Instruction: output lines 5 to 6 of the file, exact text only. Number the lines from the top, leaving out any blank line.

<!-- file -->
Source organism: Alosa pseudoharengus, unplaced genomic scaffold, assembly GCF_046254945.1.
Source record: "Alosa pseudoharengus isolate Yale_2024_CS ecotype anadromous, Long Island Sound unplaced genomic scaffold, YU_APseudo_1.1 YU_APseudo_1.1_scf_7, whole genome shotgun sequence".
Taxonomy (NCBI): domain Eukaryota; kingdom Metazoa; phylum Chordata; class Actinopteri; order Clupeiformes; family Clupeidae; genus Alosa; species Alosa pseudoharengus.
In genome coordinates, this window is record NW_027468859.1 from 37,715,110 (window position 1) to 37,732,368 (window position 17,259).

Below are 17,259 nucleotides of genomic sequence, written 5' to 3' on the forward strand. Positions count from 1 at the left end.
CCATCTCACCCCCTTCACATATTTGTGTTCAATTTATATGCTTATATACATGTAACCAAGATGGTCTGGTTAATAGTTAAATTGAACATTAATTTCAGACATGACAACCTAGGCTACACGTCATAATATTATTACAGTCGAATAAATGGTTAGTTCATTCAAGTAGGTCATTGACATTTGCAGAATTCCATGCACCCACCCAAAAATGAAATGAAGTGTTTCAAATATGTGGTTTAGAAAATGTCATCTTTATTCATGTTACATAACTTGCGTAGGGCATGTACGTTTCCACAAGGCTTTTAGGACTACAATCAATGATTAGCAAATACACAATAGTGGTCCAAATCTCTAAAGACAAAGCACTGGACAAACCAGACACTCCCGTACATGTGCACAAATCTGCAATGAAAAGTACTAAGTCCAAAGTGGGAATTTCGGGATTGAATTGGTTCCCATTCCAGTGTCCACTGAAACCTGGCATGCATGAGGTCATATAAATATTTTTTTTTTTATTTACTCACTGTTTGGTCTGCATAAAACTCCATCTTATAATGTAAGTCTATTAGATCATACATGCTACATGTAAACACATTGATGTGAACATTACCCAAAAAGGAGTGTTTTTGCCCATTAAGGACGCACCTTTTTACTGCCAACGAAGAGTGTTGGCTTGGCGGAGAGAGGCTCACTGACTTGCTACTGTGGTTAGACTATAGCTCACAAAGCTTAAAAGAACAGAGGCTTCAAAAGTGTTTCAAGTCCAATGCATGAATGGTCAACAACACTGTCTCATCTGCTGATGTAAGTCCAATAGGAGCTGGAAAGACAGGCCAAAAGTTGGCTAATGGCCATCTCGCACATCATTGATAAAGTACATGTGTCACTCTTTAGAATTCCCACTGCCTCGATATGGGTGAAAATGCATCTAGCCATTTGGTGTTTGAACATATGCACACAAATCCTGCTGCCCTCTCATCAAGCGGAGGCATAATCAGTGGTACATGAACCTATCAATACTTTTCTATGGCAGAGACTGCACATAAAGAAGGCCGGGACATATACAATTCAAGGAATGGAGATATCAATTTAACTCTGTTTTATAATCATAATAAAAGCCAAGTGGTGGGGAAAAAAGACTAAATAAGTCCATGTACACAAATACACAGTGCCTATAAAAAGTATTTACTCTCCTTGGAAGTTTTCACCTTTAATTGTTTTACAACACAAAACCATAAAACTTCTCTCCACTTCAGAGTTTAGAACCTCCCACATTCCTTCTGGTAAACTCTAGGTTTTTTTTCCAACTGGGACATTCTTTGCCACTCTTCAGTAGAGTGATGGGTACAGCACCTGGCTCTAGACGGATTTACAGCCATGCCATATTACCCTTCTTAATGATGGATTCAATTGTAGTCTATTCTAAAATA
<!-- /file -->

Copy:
Below are 17,259 nucleotides of genomic sequence, written 5' to 3' on the forward strand. Positions count from 1 at the left end.
CCATCTCACCCCCTTCACATATTTGTGTTCAATTTATATGCTTATATACATGTAACCAAGATGGTCTGGTTAATAGTTAAATTGAACATTAATTTCAGACATGACAACCTAGGCTACACGTCATAATATTATTACAGTCGAATAAATGGTTAGTTCATTCAAGTAGGTCATTGACATTTGCAGAATTCCATGCACCCACCCAAAAATGAAATGAAGTGTTTCAAATATGTGGTTTAGAAAATGTCATCTTTATTCATGTTACATAACTTGCGTAGGGCATGTACGTTTCCACAAGGCTTTTAGGACTACAATCAATGATTAGCAAATACACAATAGTGGTCCAAATCTCTAAAGACAAAGCACTGGACAAACCAGACACTCCCGTACATGTGCACAAATCTGCAATGAAAAGTACTAAGTCCAAAGTGGGAATTTCGGGATTGAATTGGTTCCCATTCCAGTGTCCACTGAAACCTGGCATGCATGAGGTCATATAAATATTTTTTTTTTTATTTACTCACTGTTTGGTCTGCATAAAACTCCATCTTATAATGTAAGTCTATTAGATCATACATGCTACATGTAAACACATTGATGTGAACATTACCCAAAAAGGAGTGTTTTTGCCCATTAAGGACGCACCTTTTTACTGCCAACGAAGAGTGTTGGCTTGGCGGAGAGAGGCTCACTGACTTGCTACTGTGGTTAGACTATAGCTCACAAAGCTTAAAAGAACAGAGGCTTCAAAAGTGTTTCAAGTCCAATGCATGAATGGTCAACAACACTGTCTCATCTGCTGATGTAAGTCCAATAGGAGCTGGAAAGACAGGCCAAAAGTTGGCTAATGGCCATCTCGCACATCATTGATAAAGTACATGTGTCACTCTTTAGAATTCCCACTGCCTCGATATGGGTGAAAATGCATCTAGCCATTTGGTGTTTGAACATATGCACACAAATCCTGCTGCCCTCTCATCAAGCGGAGGCATAATCAGTGGTACATGAACCTATCAATACTTTTCTATGGCAGAGACTGCACATAAAGAAGGCCGGGACATATACAATTCAAGGAATGGAGATATCAATTTAACTCTGTTTTATAATCATAATAAAAGCCAAGTGGTGGGGAAAAAAGACTAAATAAGTCCATGTACACAAATACACAGTGCCTATAAAAAGTATTTACTCTCCTTGGAAGTTTTCACCTTTAATTGTTTTACAACACAAAACCATAAAACTTCTCTCCACTTCAGAGTTTAGAACCTCCCACATTCCTTCTGGTAAACTCTAGGTTTTTTTTCCAACTGGGACATTCTTTGCCACTCTTCAGTAGAGTGATGGGTACAGCACCTGGCTCTAGACGGATTTACAGCCATGCCATATTACCCTTCTTAATGATGGATTCAATTGTAGTCTATTCTAAAATA